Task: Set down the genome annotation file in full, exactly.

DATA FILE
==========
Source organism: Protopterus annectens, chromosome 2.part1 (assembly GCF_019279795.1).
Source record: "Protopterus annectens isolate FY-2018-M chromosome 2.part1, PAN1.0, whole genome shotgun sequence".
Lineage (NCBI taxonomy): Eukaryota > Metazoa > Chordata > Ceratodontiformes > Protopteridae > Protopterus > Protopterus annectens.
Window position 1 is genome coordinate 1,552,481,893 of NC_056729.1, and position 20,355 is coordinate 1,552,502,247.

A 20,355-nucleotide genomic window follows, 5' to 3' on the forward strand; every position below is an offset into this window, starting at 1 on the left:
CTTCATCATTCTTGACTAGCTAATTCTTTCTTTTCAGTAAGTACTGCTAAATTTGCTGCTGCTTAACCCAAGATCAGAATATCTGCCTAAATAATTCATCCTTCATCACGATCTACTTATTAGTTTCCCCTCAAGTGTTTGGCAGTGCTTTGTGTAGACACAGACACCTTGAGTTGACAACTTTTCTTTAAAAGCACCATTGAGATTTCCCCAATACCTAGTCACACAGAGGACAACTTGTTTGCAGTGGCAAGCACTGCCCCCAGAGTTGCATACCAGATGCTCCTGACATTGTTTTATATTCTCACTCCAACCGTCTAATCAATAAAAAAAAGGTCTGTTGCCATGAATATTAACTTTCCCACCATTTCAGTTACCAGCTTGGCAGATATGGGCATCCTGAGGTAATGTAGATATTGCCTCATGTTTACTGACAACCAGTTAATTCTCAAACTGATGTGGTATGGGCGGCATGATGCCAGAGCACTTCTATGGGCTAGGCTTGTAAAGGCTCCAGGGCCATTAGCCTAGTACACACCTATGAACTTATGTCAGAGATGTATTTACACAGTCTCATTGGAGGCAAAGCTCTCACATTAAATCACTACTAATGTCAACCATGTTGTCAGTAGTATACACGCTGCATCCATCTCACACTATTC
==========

Source organism: Protopterus annectens, chromosome 2.part1 (assembly GCF_019279795.1).
Source record: "Protopterus annectens isolate FY-2018-M chromosome 2.part1, PAN1.0, whole genome shotgun sequence".
Lineage (NCBI taxonomy): Eukaryota > Metazoa > Chordata > Ceratodontiformes > Protopteridae > Protopterus > Protopterus annectens.
Window position 1 is genome coordinate 1,552,481,893 of NC_056729.1, and position 20,355 is coordinate 1,552,502,247.

A 20,355-nucleotide genomic window follows, 5' to 3' on the forward strand; every position below is an offset into this window, starting at 1 on the left:
CTTCATCATTCTTGACTAGCTAATTCTTTCTTTTCAGTAAGTACTGCTAAATTTGCTGCTGCTTAACCCAAGATCAGAATATCTGCCTAAATAATTCATCCTTCATCACGATCTACTTATTAGTTTCCCCTCAAGTGTTTGGCAGTGCTTTGTGTAGACACAGACACCTTGAGTTGACAACTTTTCTTTAAAAGCACCATTGAGATTTCCCCAATACCTAGTCACACAGAGGACAACTTGTTTGCAGTGGCAAGCACTGCCCCCAGAGTTGCATACCAGATGCTCCTGACATTGTTTTATATTCTCACTCCAACCGTCTAATCAATAAAAAAAAGGTCTGTTGCCATGAATATTAACTTTCCCACCATTTCAGTTACCAGCTTGGCAGATATGGGCATCCTGAGGTAATGTAGATATTGCCTCATGTTTACTGACAACCAGTTAATTCTCAAACTGATGTGGTATGGGCGGCATGATGCCAGAGCACTTCTATGGGCTAGGCTTGTAAAGGCTCCAGGGCCATTAGCCTAGTACACACCTATGAACTTATGTCAGAGATGTATTTACACAGTCTCATTGGAGGCAAAGCTCTCACATTAAATCACTACTAATGTCAACCATGTTGTCAGTAGTATACACGCTGCATCCATCTCACACTATTC